Magic Choral Trick #64 FBI

Full Body Involvement is a concept that’s foreign to most of us who learned our singers’ art in the classical realm.

Most of us were taught to hold ourselves in a particular way – and stay there, with perhaps a slight tilt of the head to indicate sincerity and earnestness.

What our teachers and institutions didn’t tell us was that any audience can easily see our level of emotional involvement in the performance.

Merely indicating an emotion is no longer enough.

The release of real emotion needs a well travelled and opened up physical pathway – a natural and relaxed expression by the body. But this can’t happen until the rigidity of our traditional singing stance has been shaken up and freed up.

Although it may at first seem exaggerated and extreme I suggest Full Body Involvement – MUCH larger than life – in every aspect of singing. From the first breath, movement through the quiet legatos, the soaring high phrases, and the let ‘er rip climax of the song. By the end of the song there should be no more to give – physically, mentally and emotionally.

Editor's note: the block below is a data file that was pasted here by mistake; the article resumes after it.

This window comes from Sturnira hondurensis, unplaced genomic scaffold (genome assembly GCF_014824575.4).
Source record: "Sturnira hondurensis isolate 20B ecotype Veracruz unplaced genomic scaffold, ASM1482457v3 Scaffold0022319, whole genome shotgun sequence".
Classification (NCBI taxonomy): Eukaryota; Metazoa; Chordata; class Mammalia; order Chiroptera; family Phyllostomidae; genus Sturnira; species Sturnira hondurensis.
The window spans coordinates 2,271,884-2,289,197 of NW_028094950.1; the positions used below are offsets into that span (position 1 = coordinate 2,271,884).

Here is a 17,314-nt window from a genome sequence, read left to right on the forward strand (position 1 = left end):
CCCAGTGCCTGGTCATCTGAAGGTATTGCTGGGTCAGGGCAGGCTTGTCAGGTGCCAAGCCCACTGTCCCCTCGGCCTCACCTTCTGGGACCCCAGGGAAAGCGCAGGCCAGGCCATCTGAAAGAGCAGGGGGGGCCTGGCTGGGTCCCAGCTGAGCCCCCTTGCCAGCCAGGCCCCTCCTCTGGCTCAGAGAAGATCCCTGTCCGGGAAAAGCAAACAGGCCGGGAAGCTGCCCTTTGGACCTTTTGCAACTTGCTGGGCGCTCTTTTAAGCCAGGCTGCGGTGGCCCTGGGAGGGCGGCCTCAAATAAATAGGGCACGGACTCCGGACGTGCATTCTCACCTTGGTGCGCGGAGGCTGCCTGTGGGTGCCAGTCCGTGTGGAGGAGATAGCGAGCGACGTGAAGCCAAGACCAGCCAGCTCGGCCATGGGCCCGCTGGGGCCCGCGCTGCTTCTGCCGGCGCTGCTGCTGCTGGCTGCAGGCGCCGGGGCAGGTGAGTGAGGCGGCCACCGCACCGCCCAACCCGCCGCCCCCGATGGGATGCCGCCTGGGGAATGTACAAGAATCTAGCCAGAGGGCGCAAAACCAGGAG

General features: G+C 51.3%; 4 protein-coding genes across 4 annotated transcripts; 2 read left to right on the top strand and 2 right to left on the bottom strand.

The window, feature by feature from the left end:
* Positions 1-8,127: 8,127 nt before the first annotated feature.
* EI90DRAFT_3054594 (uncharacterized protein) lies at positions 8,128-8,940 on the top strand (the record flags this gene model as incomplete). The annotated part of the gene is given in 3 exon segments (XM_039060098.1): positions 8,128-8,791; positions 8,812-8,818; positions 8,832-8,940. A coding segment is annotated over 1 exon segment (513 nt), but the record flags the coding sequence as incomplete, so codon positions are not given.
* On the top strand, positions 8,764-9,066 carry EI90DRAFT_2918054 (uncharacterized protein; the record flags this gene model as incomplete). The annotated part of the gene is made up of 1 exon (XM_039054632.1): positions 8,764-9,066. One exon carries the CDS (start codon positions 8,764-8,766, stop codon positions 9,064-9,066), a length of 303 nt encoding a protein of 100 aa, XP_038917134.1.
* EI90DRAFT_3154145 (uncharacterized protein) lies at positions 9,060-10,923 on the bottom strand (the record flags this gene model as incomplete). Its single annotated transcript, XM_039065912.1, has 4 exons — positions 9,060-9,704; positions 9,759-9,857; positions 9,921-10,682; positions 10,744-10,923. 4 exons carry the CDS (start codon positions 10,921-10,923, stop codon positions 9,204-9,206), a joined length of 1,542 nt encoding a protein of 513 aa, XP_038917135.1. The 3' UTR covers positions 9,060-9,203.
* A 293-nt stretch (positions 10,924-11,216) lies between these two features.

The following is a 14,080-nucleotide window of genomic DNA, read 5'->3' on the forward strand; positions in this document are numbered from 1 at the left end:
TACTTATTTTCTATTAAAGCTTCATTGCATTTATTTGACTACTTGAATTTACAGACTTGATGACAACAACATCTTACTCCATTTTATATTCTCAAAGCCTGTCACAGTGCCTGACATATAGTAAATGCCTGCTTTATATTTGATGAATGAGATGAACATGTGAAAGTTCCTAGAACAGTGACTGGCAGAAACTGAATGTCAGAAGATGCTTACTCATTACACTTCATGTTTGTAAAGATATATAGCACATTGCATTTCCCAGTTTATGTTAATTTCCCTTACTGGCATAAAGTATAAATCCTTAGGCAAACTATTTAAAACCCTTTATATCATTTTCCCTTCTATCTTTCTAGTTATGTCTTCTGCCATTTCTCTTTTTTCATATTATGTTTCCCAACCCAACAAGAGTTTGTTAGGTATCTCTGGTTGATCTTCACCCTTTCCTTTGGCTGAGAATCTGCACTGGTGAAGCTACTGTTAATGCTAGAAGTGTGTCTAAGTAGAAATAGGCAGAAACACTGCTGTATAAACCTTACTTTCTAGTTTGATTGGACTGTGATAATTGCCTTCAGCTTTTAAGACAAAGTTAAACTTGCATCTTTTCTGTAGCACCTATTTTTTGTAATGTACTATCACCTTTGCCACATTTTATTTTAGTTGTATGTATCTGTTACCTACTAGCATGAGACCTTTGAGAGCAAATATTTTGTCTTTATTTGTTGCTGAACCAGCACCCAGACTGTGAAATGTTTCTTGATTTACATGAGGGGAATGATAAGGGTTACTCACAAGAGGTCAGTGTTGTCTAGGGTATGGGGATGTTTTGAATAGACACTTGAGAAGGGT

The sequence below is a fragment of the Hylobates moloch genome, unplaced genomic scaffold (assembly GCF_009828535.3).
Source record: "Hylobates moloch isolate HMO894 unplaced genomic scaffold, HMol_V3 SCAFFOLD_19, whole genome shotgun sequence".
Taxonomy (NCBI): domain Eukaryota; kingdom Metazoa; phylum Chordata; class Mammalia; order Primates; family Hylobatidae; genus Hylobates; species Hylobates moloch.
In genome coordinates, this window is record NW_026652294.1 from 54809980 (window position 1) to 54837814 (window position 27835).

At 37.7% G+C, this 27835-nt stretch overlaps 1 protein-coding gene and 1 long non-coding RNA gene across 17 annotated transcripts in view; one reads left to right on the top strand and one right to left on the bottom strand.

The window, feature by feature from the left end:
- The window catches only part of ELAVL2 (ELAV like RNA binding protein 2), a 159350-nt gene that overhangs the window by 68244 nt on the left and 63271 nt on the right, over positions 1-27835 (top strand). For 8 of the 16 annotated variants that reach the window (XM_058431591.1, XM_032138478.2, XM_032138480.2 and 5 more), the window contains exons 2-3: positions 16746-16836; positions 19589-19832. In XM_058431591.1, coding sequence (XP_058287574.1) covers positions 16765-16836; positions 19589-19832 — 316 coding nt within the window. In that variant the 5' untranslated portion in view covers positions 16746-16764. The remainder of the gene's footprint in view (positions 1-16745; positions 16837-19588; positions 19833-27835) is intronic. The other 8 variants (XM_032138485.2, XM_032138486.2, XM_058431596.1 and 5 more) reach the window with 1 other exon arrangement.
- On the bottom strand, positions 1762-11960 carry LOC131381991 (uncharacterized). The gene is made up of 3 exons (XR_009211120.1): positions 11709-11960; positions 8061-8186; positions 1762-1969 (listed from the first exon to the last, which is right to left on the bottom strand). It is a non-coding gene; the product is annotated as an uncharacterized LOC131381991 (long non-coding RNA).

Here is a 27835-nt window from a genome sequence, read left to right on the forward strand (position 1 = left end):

For all you singers reading this who think this sounds like fun – a few suggestions.

1. Start freeing up these emotional pathways as you sing, at home, with your eyes closed – or in a completely dark room. You may be surprised at how much more intensely you feel the song.

2. Probably shouldn’t try this for the first time at choir practice – when no one else has any idea what you’re up to.

3. Going crazy with FBI at home frees up the pathways. When you get to rehearsal you don’t need to use a lot of movement to feel the freedom and the relaxed energy you’ve begun to release at home. (At some point though you may need to come out of the FBI closet and share this with your choir.)

4. Or – join a Barbershop chorus where everybody else wants to be this physically energized by singing, and where everybody else wants to have this much fun.

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About janetkidd

I've been waving my arms in front of choirs now for more than 35 years - and these are descriptions of all the very best things I've learned. I direct a Women's Competitive Barbershop Chorus, a Men's Competitive Barbershop Chorus, a Med School choir, and for a few weeks each year - Big Choir (about 100 voices) - which performs at an annual fundraising concert. Hope at least some of these Choral Magic Tricks will be useful to you - and thanks for reading. Janet

Posted on January 20, 2012, in Uncategorized and tagged . Bookmark the permalink. Leave a comment.

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